Big Ben May Get a Solar Face Lift
In an effort by the U.K. Parliament to reach the ambitious goal of reducing greenhouse gas emission by 34 percent by 2020, the House of Commons is now looking to the parliamentary estate and considering installing solar panels on the face of Big Ben in London. Parliamentary passholders were submitting ideas for reducing carbon emissions and boosting energy efficiency on the estate, when the solar idea was suggested.
Big Ben, officially renamed the Elizabeth Tower in 2012, was constructed in 1859 and contains 6.9-meter clocks on a 96-meter tower. It is located on the north end of the Palace of Westminster and has become one of the most prominent symbols of the United Kingdom, particularly in visual media and the chimes in audio media. It is a popular landmark in the United Kingdom, thus installing solar panels would be an iconic gesture.
Other energy efficiency estate plans include insulating the Palace of Westminster roof with sheep wool — a material that has been found to significantly reduce heat loss, while preventing leaks. Several green initiatives are underway this year, such as installing voltage optimization technology to mitigate wasted energy, identifying energy efficiency improvements for all estate buildings, and replacing light bulbs with LEDs. Parliament has already reduced waste water and increased recycling.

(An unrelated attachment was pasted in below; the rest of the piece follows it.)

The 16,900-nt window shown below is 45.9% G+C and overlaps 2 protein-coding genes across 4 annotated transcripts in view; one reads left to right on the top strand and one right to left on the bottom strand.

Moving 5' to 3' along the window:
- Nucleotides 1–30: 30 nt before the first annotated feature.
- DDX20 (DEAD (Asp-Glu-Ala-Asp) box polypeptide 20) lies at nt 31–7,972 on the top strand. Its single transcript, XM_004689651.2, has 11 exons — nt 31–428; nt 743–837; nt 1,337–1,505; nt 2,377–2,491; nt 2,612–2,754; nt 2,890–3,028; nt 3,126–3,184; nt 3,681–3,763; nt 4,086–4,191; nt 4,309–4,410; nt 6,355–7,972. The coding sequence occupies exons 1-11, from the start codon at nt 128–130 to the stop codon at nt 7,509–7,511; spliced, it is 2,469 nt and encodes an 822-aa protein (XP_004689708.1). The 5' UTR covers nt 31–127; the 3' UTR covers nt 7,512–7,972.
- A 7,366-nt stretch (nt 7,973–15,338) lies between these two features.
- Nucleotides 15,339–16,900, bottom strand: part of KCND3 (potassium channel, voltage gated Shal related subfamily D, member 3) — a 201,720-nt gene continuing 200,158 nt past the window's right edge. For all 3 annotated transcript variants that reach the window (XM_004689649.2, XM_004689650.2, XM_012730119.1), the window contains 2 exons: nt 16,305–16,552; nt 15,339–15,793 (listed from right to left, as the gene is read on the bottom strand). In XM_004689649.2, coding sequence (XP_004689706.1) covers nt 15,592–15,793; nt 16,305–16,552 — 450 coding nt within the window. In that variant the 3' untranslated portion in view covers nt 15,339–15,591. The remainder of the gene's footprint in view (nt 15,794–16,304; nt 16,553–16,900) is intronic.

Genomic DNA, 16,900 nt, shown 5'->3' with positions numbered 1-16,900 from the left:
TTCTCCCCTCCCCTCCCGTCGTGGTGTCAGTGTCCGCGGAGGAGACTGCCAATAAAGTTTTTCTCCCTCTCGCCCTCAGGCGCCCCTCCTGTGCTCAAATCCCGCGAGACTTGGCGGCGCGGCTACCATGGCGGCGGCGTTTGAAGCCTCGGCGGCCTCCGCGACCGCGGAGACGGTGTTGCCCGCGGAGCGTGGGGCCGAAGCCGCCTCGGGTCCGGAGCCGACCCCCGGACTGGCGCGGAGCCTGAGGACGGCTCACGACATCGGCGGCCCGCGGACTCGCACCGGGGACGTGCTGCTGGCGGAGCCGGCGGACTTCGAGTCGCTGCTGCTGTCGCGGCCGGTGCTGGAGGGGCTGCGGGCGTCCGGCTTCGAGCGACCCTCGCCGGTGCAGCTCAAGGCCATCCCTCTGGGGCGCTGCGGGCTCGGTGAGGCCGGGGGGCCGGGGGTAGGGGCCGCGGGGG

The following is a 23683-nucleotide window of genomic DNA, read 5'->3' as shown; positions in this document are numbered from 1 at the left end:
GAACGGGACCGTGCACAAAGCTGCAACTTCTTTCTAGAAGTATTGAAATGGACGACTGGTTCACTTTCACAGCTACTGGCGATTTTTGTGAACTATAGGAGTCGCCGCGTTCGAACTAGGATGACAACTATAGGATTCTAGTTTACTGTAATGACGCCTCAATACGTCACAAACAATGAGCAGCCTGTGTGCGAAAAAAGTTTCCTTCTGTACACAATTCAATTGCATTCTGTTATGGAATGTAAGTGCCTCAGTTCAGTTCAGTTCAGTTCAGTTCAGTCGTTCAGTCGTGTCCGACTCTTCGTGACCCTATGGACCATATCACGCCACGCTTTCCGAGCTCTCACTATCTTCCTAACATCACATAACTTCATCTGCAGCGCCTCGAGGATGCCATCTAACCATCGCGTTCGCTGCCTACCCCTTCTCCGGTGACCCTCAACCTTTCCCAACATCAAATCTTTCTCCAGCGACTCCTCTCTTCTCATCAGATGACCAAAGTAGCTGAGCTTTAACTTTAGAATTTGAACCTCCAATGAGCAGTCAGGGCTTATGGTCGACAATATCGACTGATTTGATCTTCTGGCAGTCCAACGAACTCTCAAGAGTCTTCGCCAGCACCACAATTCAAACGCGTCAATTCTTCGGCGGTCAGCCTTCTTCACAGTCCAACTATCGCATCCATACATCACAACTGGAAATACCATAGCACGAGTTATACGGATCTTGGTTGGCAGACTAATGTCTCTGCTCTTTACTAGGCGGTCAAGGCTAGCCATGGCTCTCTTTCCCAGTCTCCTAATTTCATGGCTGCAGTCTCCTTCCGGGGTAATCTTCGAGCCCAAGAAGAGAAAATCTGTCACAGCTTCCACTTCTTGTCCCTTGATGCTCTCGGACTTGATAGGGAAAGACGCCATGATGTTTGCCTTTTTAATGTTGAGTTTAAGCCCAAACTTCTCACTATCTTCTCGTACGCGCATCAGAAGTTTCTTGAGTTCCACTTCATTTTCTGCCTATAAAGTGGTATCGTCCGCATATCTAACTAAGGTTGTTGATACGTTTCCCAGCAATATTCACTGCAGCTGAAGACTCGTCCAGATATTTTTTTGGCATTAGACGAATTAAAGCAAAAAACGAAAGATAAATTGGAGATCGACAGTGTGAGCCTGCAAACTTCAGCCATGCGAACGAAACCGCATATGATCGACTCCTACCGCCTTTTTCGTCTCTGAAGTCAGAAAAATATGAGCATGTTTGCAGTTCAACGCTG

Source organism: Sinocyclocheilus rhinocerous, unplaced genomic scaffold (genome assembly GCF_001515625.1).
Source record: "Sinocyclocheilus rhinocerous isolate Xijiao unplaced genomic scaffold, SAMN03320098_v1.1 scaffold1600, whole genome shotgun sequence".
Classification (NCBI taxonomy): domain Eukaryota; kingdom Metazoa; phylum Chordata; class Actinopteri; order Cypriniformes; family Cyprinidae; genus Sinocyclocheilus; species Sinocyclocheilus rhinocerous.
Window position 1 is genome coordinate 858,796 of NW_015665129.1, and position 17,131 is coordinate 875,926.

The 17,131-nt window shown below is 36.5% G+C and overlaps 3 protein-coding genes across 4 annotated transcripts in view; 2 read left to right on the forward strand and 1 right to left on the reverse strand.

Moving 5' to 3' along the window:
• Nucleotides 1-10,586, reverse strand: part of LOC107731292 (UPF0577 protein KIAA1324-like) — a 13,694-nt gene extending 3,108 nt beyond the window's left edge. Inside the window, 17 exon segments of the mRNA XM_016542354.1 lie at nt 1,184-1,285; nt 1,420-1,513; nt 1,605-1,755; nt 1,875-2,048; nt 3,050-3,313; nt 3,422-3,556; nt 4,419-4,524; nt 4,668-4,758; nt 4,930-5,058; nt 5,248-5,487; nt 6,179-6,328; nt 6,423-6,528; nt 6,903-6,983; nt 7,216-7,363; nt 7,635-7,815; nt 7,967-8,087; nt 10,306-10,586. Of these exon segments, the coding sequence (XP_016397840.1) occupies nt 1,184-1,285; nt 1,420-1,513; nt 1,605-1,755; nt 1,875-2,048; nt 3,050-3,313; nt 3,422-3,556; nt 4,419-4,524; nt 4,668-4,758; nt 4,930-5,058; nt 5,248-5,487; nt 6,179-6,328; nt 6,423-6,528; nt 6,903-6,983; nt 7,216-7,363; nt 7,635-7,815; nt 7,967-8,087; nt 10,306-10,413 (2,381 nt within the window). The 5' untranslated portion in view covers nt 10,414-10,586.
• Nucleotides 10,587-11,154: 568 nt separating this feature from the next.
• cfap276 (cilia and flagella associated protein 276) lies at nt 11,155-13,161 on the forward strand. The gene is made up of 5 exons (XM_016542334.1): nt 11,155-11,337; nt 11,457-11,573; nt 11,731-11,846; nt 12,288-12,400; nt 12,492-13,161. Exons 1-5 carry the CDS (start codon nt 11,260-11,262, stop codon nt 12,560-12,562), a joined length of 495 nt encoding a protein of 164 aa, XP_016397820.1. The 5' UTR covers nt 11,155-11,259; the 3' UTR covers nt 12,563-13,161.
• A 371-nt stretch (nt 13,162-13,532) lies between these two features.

The Climate Change Act of 2008 set legally binding greenhouse gas emissions targets for the United Kingdom of at least a 34 percent reduction below 1990 levels by 2020 and an 80 percent reduction by 2050. The government has been on track to meet its first three carbon budgets, says Energy Secretary Ed Davey, which is very impressive given the scope of the goal. Such a significant carbon reduction initiative is a huge task, which has been partially obscured by sluggish economic growth.
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Big Ben image via Shutterstock.